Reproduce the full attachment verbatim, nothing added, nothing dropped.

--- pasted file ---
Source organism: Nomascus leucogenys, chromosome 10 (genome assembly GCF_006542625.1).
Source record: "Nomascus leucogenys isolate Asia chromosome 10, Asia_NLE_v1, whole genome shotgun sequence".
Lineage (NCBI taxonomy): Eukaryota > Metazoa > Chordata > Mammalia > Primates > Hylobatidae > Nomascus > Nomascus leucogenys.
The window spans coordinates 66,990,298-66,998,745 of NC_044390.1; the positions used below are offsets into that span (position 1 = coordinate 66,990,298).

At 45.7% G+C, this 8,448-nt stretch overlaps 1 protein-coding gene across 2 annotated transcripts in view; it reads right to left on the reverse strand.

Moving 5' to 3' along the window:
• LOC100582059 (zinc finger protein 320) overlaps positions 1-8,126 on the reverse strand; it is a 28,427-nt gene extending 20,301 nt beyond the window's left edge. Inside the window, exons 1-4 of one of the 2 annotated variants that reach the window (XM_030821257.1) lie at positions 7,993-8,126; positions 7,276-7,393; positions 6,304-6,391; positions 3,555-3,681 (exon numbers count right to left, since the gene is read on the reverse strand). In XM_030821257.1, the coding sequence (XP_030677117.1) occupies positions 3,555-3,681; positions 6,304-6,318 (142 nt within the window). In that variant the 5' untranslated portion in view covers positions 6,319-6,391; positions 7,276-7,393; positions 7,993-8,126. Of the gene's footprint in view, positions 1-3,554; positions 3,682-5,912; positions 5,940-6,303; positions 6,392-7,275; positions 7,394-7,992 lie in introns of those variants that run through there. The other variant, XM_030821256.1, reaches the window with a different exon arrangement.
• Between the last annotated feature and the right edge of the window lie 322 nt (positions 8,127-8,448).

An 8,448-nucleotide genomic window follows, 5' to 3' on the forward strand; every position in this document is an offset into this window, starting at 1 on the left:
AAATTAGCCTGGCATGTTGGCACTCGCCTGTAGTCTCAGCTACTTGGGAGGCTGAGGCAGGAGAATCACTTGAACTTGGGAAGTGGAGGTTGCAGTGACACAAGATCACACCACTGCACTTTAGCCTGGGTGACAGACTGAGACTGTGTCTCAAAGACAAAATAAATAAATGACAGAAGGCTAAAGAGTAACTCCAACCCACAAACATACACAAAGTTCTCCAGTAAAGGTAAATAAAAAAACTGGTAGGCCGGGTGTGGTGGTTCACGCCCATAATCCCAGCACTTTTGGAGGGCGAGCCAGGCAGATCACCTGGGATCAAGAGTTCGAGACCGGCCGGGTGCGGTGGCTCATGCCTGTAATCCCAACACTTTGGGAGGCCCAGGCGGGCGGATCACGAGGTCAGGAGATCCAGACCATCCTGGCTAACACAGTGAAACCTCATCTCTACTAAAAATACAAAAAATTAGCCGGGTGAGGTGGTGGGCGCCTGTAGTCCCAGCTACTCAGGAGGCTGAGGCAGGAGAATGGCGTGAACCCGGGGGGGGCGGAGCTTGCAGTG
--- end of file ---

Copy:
Source organism: Nomascus leucogenys, chromosome 10 (genome assembly GCF_006542625.1).
Source record: "Nomascus leucogenys isolate Asia chromosome 10, Asia_NLE_v1, whole genome shotgun sequence".
Lineage (NCBI taxonomy): Eukaryota > Metazoa > Chordata > Mammalia > Primates > Hylobatidae > Nomascus > Nomascus leucogenys.
The window spans coordinates 66,990,298-66,998,745 of NC_044390.1; the positions used below are offsets into that span (position 1 = coordinate 66,990,298).

At 45.7% G+C, this 8,448-nt stretch overlaps 1 protein-coding gene across 2 annotated transcripts in view; it reads right to left on the reverse strand.

Moving 5' to 3' along the window:
• LOC100582059 (zinc finger protein 320) overlaps positions 1-8,126 on the reverse strand; it is a 28,427-nt gene extending 20,301 nt beyond the window's left edge. Inside the window, exons 1-4 of one of the 2 annotated variants that reach the window (XM_030821257.1) lie at positions 7,993-8,126; positions 7,276-7,393; positions 6,304-6,391; positions 3,555-3,681 (exon numbers count right to left, since the gene is read on the reverse strand). In XM_030821257.1, the coding sequence (XP_030677117.1) occupies positions 3,555-3,681; positions 6,304-6,318 (142 nt within the window). In that variant the 5' untranslated portion in view covers positions 6,319-6,391; positions 7,276-7,393; positions 7,993-8,126. Of the gene's footprint in view, positions 1-3,554; positions 3,682-5,912; positions 5,940-6,303; positions 6,392-7,275; positions 7,394-7,992 lie in introns of those variants that run through there. The other variant, XM_030821256.1, reaches the window with a different exon arrangement.
• Between the last annotated feature and the right edge of the window lie 322 nt (positions 8,127-8,448).

An 8,448-nucleotide genomic window follows, 5' to 3' on the forward strand; every position in this document is an offset into this window, starting at 1 on the left:
AAATTAGCCTGGCATGTTGGCACTCGCCTGTAGTCTCAGCTACTTGGGAGGCTGAGGCAGGAGAATCACTTGAACTTGGGAAGTGGAGGTTGCAGTGACACAAGATCACACCACTGCACTTTAGCCTGGGTGACAGACTGAGACTGTGTCTCAAAGACAAAATAAATAAATGACAGAAGGCTAAAGAGTAACTCCAACCCACAAACATACACAAAGTTCTCCAGTAAAGGTAAATAAAAAAACTGGTAGGCCGGGTGTGGTGGTTCACGCCCATAATCCCAGCACTTTTGGAGGGCGAGCCAGGCAGATCACCTGGGATCAAGAGTTCGAGACCGGCCGGGTGCGGTGGCTCATGCCTGTAATCCCAACACTTTGGGAGGCCCAGGCGGGCGGATCACGAGGTCAGGAGATCCAGACCATCCTGGCTAACACAGTGAAACCTCATCTCTACTAAAAATACAAAAAATTAGCCGGGTGAGGTGGTGGGCGCCTGTAGTCCCAGCTACTCAGGAGGCTGAGGCAGGAGAATGGCGTGAACCCGGGGGGGGCGGAGCTTGCAGTG